A Harris County man is suing to get out of a partnership that owns two Hitchcock game rooms, asserting, among other things, that a public employee of either the city or county government is aiding the other two owners in operating an illegal gambling parlor.
An attorney representing Muhammad Zubair Safdar filed suit against Creative Establishment, Zeeshan Rajpute, of Sugar Land, and Sarwar Jawad on Sept. 4 in the 405th District Court, seeking between $100,000 and $500,000 in damages.
The defendant owners, however, argue they aren’t operating illegally, Zeeshan Rajpute, said.
“Everything is by the book,” Rajpute said. “The city, the sheriff and the state comptroller have been out and we’ve passed with flying colors.”
The lawsuit also lists a John Doe employee of either the city or Galveston County as a defendant, court records show.
Texas outlaws gambling and electronic gambling devices, but allows an exemption for businesses that offer small non-cash prizes, limited to $5 or 10 times the cost of playing the game, whichever is smaller.
“The two men were very comfortable giving out cash without even making appearances to hide it,” Altaf Adam, the attorney representing Safdar, said about the named defendants. “They were confident they would be in it for the long run. As to what guy or girl inside the city, that will come out in discovery.”
Mayor Dorothy Childress did not respond to several requests for comment about the claim that a public employees was assisting in illegal gambling in the city. Interim police Chief Michael Allen said he wasn’t aware of the lawsuit and referred questions to Childress.
Game rooms are a divisive topic in Hitchcock. The city makes about $400,000 a year, about 8.6 percent of its revenue, from fees charged to game-room operators. Hitchcock is cash-strapped and is trying to find ways to correct a $900,000 budget deficit going into the new fiscal year.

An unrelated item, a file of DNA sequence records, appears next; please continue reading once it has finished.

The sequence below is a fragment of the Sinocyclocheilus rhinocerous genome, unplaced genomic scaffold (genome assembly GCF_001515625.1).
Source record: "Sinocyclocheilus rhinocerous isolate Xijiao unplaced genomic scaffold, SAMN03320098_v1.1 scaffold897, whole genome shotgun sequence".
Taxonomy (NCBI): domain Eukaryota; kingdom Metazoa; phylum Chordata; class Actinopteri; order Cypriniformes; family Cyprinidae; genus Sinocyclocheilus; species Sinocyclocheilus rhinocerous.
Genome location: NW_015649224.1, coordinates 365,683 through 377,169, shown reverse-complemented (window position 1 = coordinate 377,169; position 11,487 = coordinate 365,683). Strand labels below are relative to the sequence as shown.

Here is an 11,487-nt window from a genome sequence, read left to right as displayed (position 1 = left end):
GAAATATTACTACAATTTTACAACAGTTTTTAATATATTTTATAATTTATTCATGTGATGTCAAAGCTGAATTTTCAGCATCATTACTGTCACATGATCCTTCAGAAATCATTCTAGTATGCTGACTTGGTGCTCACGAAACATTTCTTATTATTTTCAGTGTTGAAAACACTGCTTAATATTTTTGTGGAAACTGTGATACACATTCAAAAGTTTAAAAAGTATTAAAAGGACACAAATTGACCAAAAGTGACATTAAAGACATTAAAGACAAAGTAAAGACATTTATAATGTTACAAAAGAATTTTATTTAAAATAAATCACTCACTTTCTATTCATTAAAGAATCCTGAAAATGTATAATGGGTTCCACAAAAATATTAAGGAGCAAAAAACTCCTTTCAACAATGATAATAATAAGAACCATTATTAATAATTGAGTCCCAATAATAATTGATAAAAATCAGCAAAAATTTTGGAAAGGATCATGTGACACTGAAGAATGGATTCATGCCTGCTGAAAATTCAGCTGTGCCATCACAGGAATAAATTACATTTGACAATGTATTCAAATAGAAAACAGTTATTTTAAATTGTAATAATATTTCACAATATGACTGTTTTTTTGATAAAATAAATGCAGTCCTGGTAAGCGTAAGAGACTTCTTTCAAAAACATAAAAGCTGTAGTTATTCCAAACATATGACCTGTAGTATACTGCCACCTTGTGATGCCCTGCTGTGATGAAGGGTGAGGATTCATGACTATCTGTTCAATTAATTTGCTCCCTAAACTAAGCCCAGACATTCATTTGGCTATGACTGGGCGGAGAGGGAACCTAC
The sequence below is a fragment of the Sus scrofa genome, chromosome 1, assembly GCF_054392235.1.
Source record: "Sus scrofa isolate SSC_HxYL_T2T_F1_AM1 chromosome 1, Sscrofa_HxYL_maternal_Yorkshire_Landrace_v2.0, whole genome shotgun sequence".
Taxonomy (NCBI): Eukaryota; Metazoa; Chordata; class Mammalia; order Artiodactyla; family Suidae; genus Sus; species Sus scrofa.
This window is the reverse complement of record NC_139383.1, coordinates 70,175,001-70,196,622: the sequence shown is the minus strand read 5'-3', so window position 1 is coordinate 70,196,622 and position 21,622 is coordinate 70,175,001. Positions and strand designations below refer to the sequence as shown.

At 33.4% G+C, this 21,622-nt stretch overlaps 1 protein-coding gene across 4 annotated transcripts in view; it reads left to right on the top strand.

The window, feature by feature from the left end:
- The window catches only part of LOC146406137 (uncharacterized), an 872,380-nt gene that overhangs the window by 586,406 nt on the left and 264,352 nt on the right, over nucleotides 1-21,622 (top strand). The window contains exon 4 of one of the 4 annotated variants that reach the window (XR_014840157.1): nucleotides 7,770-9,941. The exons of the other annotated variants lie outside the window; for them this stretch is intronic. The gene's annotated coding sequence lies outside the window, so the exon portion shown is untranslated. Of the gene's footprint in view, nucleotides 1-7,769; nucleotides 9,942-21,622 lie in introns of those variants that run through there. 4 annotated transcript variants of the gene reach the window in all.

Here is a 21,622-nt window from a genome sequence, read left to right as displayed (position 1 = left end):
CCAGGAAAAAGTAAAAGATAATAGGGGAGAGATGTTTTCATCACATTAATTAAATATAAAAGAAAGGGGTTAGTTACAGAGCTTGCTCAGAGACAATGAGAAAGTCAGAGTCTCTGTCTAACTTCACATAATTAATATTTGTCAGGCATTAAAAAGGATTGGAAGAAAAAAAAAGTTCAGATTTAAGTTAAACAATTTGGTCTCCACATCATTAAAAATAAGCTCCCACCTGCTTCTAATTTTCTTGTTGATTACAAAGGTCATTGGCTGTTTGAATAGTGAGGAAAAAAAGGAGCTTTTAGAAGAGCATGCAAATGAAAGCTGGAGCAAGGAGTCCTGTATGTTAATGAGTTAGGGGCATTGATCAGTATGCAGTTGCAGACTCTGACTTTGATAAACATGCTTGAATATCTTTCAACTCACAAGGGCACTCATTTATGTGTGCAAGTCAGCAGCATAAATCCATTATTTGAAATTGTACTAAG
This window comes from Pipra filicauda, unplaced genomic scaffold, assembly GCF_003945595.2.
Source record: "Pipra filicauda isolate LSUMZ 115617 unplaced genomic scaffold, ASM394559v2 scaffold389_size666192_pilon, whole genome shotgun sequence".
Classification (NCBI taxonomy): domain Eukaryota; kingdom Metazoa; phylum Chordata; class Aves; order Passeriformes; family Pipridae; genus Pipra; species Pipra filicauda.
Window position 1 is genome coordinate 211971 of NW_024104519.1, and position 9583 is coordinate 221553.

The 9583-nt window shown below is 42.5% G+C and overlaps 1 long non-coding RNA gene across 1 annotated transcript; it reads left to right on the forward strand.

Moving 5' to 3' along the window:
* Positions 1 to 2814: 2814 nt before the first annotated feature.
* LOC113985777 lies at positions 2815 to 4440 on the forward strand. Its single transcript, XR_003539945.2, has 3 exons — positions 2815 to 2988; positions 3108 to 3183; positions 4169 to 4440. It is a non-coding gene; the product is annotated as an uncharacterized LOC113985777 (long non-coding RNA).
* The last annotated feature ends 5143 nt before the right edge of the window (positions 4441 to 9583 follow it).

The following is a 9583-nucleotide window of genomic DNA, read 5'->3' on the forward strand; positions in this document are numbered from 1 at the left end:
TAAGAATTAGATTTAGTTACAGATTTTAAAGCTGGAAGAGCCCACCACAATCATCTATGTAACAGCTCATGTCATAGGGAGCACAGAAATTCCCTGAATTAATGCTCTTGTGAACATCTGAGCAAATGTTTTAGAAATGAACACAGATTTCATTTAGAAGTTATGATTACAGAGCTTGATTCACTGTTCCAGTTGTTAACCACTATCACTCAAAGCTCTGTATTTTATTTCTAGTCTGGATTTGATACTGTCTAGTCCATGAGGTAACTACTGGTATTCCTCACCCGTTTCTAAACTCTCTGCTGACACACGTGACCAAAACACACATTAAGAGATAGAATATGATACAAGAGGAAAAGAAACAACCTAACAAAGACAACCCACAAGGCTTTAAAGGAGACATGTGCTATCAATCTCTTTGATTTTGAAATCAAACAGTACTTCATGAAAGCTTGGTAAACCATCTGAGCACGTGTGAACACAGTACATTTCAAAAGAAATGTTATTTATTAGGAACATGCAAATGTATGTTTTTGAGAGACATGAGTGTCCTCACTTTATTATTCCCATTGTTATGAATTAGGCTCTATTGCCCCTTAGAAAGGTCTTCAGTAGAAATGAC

While game rooms can be operated legally under state law, law enforcement officials say they typically aren’t and argue the game rooms are public nuisances that attract other types of crime and undesirable behavior.
Safdar, Jawad and Rajpute formed Creative Establish LLC, each with a 33 percent ownership stake, to hold and operate two game rooms in Hitchcock, according to the lawsuit.
The partnership opened Lone Star Game Room and Luckey’s Game Room in Hitchcock, according to the lawsuit.
But once the game rooms were opened, Safdar came to suspect the other two men were operating illegally by paying out cash to winners, despite the fact they had agreed not to do so, the lawsuit asserts.
“Zubair confronted Zeeshan and Sarwar, but they informed Zubair that Zubair is not a partner in the game room, but instead is an investor and as such, Zubair has no say so as to how the business will be operated and that the cash payments will continue,” according to the lawsuit.
“They further represented that they have an inside person who works for the authorities and that this person is a secret partner in the game rooms,” the lawsuit asserts.
The secret partner ensures the game rooms aren’t investigated and works to shut down competing game rooms, the lawsuit asserts.
Safdar then asked for the other two men to buy his shares, return his investment and give him his share of the profits, but they won’t, according to the lawsuit.
Officials with both the Galveston County District Attorney’s Office and the sheriff’s office said Thursday they hadn’t received a complaint about the lawsuit’s claims, but said that they would investigate it if someone filed a report.
The filing does not give dates for when the events happened, court records show.
The defendants have not yet responded to the lawsuit, court records show.